Over time, however, the deficiencies in these standard nail mats became manifest. First and most importantly, the acupressure began to seem pretty weak as the body quickly adapts. Second, these mats are coloured cotton with a really cheap, flaky foam padding core, and this got dirty and smelly from perspiration, and washing them became a chore (removing the mattress pad, hanging to dry, re-inserting the pad etc.) Third, the quality was pretty third-world so they didn’t last. Fourth, they are bulky and impossible to carry on trips. Most importantly for the insomnia issue, I wouldn’t use them in my bed unless freshly cleaned, and therefore had to get up off the floor to go back to my bed.
I loved the product and the acupressure benefits however and wanted to find a better way forward. I thought that the mat would work much better if it were made of yoga mat material so that it could be rolled and carried in a cylinder bag over the shoulder or in an overnight bag for travel. I also thought the foam mattress padding was a bit of a joke, as the whole point of the mat was to get a serious acupressure session! Additionally, I wanted to use it in my bed most nights, and contour it to my neck, shoulders, back and pillow. Finally, I wanted a material that didn’t absorb perspiration and could be easily cleaned and dried without damage to the spikes and in a very short period of time.
My partner and I worked with various suppliers and finally found what we consider to be a next generation, superior re-design of the standard acupressure mat. The major difference is that it is constructed using thermoplastic elastomer (TPE), an environmentally-friendly yoga-mat-like substance, and the spikes are embedded directly into the TPE without glue so that they rest directly on the surface under the mat, with no padding of any kind in between. That feature means the acupressure is much more intense.
Using this mat, one of the best ways I have found to release back and neck tension is to lie on the mat directly on a hard floor (stone or wood), with the mat on the sacrum and lower back, and the legs bent at the knees with the feet flat on the floor. It is incredibly intense – it still takes me over five minutes to relax fully onto the spikes using this mat on this type of floor – but the reward for the brief discomfort is a tension release that for me is equal to any deep tissue massage I have ever had. And much cheaper and always available too! Though I owe the return of my shoulder use to my brilliant physiotherapist, I firmly believe that this mat has been responsible for keeping my supraspinatus tendonitis, shoulder and back problems from returning for over a year now. Pain management aside, the mat therapy also makes me feel lighter, looser and generally more positive and happy, more able to deal with stressful situations without losing my cool and tensing up.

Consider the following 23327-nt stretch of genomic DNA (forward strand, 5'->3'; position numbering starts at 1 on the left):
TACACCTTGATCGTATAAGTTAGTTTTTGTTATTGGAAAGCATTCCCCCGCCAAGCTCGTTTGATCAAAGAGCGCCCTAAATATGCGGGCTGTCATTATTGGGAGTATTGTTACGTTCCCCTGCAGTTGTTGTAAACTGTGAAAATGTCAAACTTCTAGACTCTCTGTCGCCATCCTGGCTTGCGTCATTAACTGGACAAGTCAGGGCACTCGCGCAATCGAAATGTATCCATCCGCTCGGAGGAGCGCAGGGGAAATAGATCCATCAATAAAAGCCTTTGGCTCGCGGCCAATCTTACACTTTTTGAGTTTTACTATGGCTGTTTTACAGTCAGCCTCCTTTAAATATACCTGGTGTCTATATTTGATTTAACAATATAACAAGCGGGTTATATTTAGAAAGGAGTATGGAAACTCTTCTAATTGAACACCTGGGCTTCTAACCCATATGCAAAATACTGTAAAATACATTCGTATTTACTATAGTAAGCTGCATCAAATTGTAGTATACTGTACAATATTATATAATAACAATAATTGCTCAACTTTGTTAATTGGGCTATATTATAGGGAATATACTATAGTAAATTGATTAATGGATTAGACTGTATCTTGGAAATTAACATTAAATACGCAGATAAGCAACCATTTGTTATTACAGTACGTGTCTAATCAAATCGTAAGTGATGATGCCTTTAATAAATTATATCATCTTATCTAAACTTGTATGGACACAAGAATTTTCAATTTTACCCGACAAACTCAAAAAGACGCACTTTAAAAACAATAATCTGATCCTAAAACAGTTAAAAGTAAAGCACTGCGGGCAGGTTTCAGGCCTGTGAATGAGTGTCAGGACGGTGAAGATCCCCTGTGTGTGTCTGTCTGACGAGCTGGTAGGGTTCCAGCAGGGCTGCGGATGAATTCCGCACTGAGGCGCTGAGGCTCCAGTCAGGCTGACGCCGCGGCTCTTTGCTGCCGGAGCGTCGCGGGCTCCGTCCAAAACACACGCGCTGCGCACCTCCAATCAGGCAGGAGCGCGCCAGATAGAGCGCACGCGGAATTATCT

So finally a conclusion (I hope!) to my pain odyssey. I now use the mat about five nights a week as I go to bed. I also use essential oil of lavender on the pillow, which is very relaxing as well. I have had only one night in about 50 when I didn’t automatically fall asleep in about 5-10 minutes. After about an hour I wake up just enough to gently pull the mat out from under me and continue sleeping. I went to my masseuse last week as I still have a book of massages to use or lose from last year. She always used to say my neck and shoulders were “very bad, very hard – too stressed”. She touched my neck and exclaimed “very soft! What are you doing here?” Let’s hope it stays that way.
Source by Geoffrey S T Hossie